WEIMAR GERMANY DEMOCRACY ON TRIAL SEFTON DELMER
Throughout history, little things, innocent and commonplace in themselves, have had a way of featuring largely in great events. In the case of Germany's Weimar Republic the `innocent little thing' was a telephone. Just an ordinary telephone like hundreds of thousands of others installed by the Imperial German Post Office in government offices, private apartments, or wherever else a telephone was desired. This particular telephone-Number 988 was one of three identical instruments standing on the desk of the Heich Chancellor in his private room on the second floor of the Reich Chancellery building in Berlin's Wilhelmstrasse.
Telephone 988's appearance oil the stage of history came on the night of 9th November 1918. The clock which faced a Lenbach portrait of Bismarck, the German Empire's first Reich Chancellor, showed that it was already past eleven p.m. Friedrich Ebert, the Chairman of' the Social Democrat Party, who that afternoon had taken over the job of the Reich Chancellor from Prince Max of Baden, was agitatedly pacing up and down the room.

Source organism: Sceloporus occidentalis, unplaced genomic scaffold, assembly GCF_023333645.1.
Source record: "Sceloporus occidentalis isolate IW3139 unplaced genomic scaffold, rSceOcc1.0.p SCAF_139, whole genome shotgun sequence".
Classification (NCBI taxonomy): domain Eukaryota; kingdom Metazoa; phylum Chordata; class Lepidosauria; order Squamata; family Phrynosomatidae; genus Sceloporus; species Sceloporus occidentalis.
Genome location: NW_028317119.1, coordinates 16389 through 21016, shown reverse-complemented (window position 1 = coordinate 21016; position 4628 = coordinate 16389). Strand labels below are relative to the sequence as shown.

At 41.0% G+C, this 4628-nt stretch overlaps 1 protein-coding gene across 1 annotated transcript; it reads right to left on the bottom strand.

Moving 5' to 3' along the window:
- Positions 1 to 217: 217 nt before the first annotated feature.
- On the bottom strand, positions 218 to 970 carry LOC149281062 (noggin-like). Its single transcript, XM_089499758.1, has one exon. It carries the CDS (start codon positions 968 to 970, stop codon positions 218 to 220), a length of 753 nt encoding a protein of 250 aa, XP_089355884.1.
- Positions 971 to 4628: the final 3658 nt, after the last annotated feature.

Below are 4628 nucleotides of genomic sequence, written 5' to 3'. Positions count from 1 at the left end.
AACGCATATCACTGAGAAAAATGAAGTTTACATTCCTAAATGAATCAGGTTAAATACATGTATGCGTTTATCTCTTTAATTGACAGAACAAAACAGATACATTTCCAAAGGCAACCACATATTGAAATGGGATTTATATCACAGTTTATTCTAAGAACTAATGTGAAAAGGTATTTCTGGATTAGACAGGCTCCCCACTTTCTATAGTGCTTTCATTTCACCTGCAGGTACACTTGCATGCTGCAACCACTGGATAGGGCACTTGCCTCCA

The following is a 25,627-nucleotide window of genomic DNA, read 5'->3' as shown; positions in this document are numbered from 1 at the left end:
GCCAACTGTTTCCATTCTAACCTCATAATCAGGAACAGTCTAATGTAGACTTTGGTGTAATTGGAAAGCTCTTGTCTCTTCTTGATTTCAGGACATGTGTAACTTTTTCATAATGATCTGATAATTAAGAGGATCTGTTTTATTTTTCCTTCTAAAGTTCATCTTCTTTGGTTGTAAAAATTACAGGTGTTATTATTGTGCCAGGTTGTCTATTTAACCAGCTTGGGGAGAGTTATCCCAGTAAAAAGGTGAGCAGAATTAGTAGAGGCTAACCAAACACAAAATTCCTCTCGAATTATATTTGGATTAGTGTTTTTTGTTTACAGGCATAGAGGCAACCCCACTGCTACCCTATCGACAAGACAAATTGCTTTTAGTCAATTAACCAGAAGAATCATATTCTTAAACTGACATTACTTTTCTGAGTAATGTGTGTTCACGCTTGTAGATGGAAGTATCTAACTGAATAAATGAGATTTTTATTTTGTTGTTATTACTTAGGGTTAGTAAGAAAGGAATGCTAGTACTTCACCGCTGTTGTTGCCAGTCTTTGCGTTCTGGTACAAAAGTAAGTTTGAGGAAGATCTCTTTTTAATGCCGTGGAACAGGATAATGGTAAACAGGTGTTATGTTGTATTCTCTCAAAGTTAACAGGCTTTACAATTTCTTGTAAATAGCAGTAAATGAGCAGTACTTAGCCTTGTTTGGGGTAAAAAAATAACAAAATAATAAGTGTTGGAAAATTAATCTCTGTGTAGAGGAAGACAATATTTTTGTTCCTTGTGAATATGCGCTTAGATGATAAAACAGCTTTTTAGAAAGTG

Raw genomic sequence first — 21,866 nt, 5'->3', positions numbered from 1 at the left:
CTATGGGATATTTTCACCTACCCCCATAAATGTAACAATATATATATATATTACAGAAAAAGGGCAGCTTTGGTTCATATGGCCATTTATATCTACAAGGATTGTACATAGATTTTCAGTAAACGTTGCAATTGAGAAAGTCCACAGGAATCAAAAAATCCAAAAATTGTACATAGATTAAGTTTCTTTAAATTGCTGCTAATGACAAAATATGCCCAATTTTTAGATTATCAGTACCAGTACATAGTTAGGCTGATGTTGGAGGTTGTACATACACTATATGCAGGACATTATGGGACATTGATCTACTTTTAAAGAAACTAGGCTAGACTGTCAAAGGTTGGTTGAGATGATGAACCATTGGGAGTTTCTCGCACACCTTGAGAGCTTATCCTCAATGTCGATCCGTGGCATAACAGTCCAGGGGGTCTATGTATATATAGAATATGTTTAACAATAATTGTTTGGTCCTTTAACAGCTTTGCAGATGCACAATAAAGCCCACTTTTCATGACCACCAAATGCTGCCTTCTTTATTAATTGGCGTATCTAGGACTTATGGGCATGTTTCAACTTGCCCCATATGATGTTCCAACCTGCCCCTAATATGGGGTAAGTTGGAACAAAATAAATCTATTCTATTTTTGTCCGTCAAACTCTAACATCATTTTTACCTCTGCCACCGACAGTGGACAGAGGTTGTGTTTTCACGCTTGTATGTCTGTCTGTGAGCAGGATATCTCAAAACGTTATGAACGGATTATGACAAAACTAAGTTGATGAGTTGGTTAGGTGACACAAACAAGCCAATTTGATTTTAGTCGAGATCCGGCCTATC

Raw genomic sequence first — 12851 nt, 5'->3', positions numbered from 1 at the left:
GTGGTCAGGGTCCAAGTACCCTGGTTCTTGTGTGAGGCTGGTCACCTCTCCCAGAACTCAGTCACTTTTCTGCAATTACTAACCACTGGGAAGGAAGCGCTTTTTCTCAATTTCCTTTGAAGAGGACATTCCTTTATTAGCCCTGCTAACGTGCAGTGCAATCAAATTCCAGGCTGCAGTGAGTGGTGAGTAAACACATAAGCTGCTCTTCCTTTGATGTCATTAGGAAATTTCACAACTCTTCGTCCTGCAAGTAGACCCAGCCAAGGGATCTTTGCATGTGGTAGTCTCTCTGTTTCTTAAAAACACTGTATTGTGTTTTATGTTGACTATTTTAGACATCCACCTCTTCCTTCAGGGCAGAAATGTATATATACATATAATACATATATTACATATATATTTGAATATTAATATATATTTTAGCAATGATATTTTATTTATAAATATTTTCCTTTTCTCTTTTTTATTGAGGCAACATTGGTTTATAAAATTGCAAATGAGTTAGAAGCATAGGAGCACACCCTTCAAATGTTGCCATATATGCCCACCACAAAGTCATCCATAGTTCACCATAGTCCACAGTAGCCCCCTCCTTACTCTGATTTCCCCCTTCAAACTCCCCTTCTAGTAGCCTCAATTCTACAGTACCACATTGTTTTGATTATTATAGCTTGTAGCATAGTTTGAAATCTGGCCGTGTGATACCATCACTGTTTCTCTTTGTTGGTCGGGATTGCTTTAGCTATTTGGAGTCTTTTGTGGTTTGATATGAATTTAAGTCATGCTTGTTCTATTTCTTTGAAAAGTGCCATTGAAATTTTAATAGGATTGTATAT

Even at this late hour he could hear the shouts of demomstrators in the streets around the Chancellery. From the Schloss, the Kaiser's equivalent of Buckingham Palace, occasional shots whined through the darkness, fired by the rebellious sailors from the naval base Keil who had seized the palace that afternoon and were now looting it.
The police were useless.Emil Eichhorn, a member of' the extreme left-wing Independent Socialists, who had been employed as a telegraphist at the newly-established Soviet Russian embassy, had marched into the headquarters of the Berlin police at the head of' an armed mob that morning and had installed himself' as Chief' of Police. The regular police had not so much as challenged him, let alone tried to resist. They had stacked their arms in neat piles in the yard, discarded their uniforms,
Image: The frenzied spirit of post-war Germany is captured in this collage by Hannah Hoech, a member of the 'dada' movement which emphasised the meaningfulness of the absurd